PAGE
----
Effective Leadership Qualities Illustrated by a Unique Story From the Civil War
I am a fan of Civil War history. I also like to study leadership and effective leadership qualities. This article tells the story of Joshua Chamberlain, a highly decorated Union officer. The objective of the article … highlight a great gesture of effective leadership.
Another story: Surprising Story Lessons on Making a Difference
Joshua Lawrence Chamberlain was an American college professor from the State of Maine, who volunteered during the American Civil War to join the Union Army. Although having no earlier education in military strategies, he became a highly respected and decorated Union officer, reaching the rank of brigadier general.
Chamberlain achieved fame at the Battle of Gettysburg, where his valiant defense of a hill named Little Round Top became the focus of many publications and stories, including the novel The Killer Angels and the film Gettysburg. On the second day of the Battle of Gettysburg, Union forces were recovering from initial defeats and hastily regrouping into defensive positions on a line of hills south of the town. Sensing the momentary vulnerability of the Union forces, the Confederates began an attack against the Union left flank.
Sent to defend the southern slope of Little Round Top, Chamberlain found himself and the 20th Maine at the far left end of the entire Union line. He quickly understood the strategic significance of the small hill, and the need for the 20th Maine to hold the Union left at all costs.
Another great story: A Story About Living as Told by a Six-Year-Old Boy
Time and time again the Confederates struck until the 20th Maine was almost doubled back upon itself. With many casualties and ammunition running low, Col. Chamberlain recognized the dire circumstances and ordered his left wing to initiate a bayonet charge. From his report of the day, battlefield conditions make it unlikely that many men heard Chamberlain’s order; most historians believe he initiated the charge.
The 20th Maine charged down the hill, with the left-wing wheeling continually to make the charging line swing like a hinge, capturing 101 of the Confederate soldiers and successfully saving the flank. For his “daring heroism and great tenacity in holding his position on the Little Round Top against repeated assaults, and carrying the advance position on the Great Round Top”, Chamberlain was awarded the Medal of Honor. But those heroic events were not the best leadership qualities that Gen Chamberlain had to offer.
On the morning of April 9, 1865, Chamberlain learned of the desire by Lee to surrender the Army of Northern Virginia. The next day, Chamberlain was summoned to Union headquarters where he was informed that he had been selected to preside over the parade of the Confederate infantry as part of their formal surrender at Appomattox Court House on April 12.
Thus Chamberlain was responsible for one of the most poignant scenes of the Civil War. Chamberlain described what happened next in his memoirs (Joshua Lawrence Chamberlain, The Passing of the Armies: The Last Campaign of the Armies, (Pennsylvania: Stan Clark Military Books, 1994), pp260–261.):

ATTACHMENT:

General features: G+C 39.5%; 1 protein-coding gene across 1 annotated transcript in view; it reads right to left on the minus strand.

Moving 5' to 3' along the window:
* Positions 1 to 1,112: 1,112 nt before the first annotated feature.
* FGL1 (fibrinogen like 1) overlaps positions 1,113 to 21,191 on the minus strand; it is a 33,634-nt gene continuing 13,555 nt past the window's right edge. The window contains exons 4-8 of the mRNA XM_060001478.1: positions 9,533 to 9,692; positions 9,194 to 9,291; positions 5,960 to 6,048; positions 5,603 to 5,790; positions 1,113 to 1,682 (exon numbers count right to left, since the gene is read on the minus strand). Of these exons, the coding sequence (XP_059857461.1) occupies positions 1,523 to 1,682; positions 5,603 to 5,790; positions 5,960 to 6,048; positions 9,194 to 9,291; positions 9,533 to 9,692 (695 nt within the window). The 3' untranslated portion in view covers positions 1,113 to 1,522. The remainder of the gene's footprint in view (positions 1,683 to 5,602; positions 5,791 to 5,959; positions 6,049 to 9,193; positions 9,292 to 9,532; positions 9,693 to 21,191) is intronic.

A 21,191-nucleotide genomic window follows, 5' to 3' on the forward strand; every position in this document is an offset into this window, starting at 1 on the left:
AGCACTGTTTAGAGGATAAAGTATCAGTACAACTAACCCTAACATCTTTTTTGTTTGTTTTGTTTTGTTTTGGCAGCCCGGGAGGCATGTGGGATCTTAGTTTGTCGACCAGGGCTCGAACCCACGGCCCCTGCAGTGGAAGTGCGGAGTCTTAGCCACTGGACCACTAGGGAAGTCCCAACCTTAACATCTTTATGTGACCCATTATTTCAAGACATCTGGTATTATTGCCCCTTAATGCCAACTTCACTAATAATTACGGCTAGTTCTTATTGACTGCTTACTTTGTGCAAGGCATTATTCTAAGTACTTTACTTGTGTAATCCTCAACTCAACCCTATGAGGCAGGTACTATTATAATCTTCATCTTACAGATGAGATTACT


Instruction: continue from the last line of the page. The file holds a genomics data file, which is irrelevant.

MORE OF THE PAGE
The momentous meaning of this occasion impressed me deeply. I resolved to mark it by some token of recognition, which could be no other than a salute of arms. Well aware of the responsibility assumed and of the criticisms that would follow, as the sequel proved, nothing of that kind could move me in the least. The act could be defended, if needful, by the suggestion that such a salute was not to the cause for which the flag of the Confederacy stood, but to its going down before the flag of the Union. My main reason, however, was one for which I sought no authority nor asked forgiveness. Before us in proud humiliation stood the embodiment of manhood: men whom neither toils and sufferings, nor the fact of death, nor disaster, nor hopelessness could bend from their resolve; standing before us now, thin, worn, and famished, but erect, and with eyes looking level into ours, waking memories that bound us together as no other bond; — was not such manhood to be welcomed back into a Union so tested and assured?
Instructions had been given; and when the head of each division column comes opposite our group, our bugle sounds the signal and instantly our whole line from right to left, regiment by regiment in succession, gives the soldier’s salutation, from the “order arms” to the old “carry” — the marching salute. Gordon at the head of the column, riding with heavy spirit and downcast face, catches the sound of shifting arms, looks up, and, taking the meaning, wheels superbly, making with himself and his horse one uplifted figure, with profound salutation as he drops the point of his sword to the boot toe; then facing to his own command, gives word for his successive brigades to pass us with the same position of the manual, — honor answering honor.